Five ex-Soviet bloc leaders back oil pipeline bypassing Russia

The heads of state of five former communist-bloc countries said they wanted to diversify their energy supplies and gave their backing to a planned oil pipeline bypassing Russia.

Five ex-Soviet bloc leaders back oil pipeline bypassing Russia
The heads of state of five former communist-bloc countries on Friday said they wanted to diversify their energy supplies and gave their backing to a planned oil pipeline bypassing Russia.

At a summit in Krakow, the presidents of Azerbaijan, Georgia, Lithuania, Ukraine and host nation Poland issued a declaration underlining their support for the extension of an existing pipeline network that channels oil through Ukraine.

The plan is to extend the pipeline to the Polish Baltic Sea port of Gdansk.

Lithuanian President Valdas Adamkus noted that it was the first ever oil pipeline project aiming to link the Caspian and Baltic Seas.

"Today, we are sending the message that the political backing is very strong," said his Azerbaijani counterpart Ilham Aliev.

Georgian President Mikheil Saakashvili said the leaders had achieved their goal of launching efforts to create a new oil supply "corridor" in Europe.

The pipeline, on Ukrainian territory, currently ships Russian oil from the Ukrainian Black Sea port of Odessa to Brody, near Ukraine's western border with Poland.

But Ukrainian President Viktor Yushchenko has backed moves to extend the pipeline to pump oil from Caspian Sea countries such as Azerbaijan -- and potentially Kazakhstan -- through Poland and on to western European markets.

"This project is not directed against anyone," Yuschenko said in Krakow.

"It's a project which opens up new possibilities in the field of energy security," he added.

The pipeline was initially built to reduce Ukraine's dependence on Russia for oil. But when Ukraine failed to clinch the necessary oil supply deals with other countries it grudgingly agreed in 2004 to transport Russian oil through the conduit.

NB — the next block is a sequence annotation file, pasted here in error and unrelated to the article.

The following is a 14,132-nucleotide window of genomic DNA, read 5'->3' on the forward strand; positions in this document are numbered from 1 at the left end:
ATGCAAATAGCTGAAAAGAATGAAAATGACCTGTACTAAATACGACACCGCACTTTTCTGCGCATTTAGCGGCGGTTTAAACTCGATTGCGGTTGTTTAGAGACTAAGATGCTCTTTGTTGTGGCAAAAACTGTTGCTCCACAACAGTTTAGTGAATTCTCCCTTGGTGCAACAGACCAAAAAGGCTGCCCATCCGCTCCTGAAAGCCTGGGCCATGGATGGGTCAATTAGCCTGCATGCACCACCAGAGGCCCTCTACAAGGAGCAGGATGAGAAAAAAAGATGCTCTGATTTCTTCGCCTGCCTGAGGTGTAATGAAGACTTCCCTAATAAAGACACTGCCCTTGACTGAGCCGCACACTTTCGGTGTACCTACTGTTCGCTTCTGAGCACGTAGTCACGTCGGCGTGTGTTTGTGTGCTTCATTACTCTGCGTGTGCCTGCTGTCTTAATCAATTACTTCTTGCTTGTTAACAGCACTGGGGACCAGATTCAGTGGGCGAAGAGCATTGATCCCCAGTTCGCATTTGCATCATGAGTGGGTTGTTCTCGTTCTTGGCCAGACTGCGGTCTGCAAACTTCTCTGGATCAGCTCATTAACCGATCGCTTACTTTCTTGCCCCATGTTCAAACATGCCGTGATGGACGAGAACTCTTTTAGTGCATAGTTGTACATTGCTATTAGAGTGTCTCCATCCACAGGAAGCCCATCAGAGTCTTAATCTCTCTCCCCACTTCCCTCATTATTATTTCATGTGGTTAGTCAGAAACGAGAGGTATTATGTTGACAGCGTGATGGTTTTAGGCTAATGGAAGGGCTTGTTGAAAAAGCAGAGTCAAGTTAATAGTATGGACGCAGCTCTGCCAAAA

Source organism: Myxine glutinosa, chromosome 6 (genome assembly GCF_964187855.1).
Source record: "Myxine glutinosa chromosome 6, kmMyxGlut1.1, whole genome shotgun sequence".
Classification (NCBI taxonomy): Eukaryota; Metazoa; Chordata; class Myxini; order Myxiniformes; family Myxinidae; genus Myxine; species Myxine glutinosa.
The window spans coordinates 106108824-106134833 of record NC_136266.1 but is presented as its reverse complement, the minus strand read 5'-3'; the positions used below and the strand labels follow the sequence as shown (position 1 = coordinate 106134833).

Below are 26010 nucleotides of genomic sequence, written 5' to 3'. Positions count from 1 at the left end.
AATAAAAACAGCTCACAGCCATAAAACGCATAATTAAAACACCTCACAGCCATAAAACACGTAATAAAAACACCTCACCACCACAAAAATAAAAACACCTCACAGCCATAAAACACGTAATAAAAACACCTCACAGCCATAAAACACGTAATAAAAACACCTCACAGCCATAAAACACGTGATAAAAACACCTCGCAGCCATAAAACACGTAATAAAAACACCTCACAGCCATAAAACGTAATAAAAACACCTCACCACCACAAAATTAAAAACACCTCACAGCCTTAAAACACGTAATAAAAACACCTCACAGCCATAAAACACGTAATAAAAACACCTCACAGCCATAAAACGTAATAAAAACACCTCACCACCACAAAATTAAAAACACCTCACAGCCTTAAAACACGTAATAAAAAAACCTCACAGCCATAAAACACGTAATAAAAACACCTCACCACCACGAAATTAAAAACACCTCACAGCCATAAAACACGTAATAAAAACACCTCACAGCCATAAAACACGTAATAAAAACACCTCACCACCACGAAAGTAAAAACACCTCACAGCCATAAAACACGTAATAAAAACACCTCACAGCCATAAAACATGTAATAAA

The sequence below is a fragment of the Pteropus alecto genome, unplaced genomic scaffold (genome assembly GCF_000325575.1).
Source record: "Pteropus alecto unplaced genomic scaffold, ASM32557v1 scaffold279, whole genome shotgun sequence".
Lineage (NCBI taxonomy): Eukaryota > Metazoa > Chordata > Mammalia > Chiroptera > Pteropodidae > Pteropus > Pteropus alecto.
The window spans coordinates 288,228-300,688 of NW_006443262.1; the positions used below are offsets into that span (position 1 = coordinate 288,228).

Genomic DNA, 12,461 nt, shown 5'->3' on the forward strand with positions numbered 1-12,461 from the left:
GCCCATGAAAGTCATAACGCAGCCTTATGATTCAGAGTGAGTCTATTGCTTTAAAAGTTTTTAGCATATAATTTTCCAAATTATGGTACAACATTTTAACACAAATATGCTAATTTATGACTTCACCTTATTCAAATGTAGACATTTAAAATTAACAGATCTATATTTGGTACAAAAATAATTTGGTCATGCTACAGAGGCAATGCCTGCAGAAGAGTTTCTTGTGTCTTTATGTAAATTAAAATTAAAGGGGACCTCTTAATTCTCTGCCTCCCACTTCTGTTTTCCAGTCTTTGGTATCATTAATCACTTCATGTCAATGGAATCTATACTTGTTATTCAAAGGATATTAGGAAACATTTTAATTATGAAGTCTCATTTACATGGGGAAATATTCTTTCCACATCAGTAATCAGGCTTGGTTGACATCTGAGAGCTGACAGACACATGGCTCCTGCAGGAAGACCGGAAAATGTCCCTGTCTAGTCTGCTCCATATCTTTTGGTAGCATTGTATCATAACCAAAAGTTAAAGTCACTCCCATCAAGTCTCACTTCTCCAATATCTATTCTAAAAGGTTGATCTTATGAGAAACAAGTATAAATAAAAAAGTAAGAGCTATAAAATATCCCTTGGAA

Most former communist countries -- and much of the rest of Europe -- rely heavily on energy imports from Russia, and many are seeking to diversify their suppliers amid fears that Moscow will increasingly exploit its market dominance for political ends.

The presidents agreed to create a consortium to oversee the pipeline project and also decided to set up working groups to improve cooperation between their countries in the energy field.

They also pledged to meet again in October in the Lithuanian capital Vilnius, said Adamkus.

Kazakh President Nursultan Nazarbayev declined an invitation to come to the summit here in order to attend rival energy talks.

Instead, he sent his envoy Lyazzat Kiinov, who signed up to the joint declaration and said he was "pleased" with the initiative.

"Kazakhstan is looking for ways to deliver its oil production to world markets. We are considering getting involved in the Odessa-Brody-Gdansk pipeline," Kiinov said.

However, he said it was "too early" to talk about supply guarantees, saying they would have to go hand in hand with oil purchase deals.

In March, Nazarbayev said that he wanted Moscow to be involved in the project to extend the pipeline.

Nazarbayev is due to meet Saturday with Russian President Vladimir Putin and Turkmen leader Gurbanguly Berdymukhammedov to discuss boosting gas exports along a route from Turkmenistan to Russia via Kazakhstan.
Last Mod: 12 Mayıs 2007, 00:54
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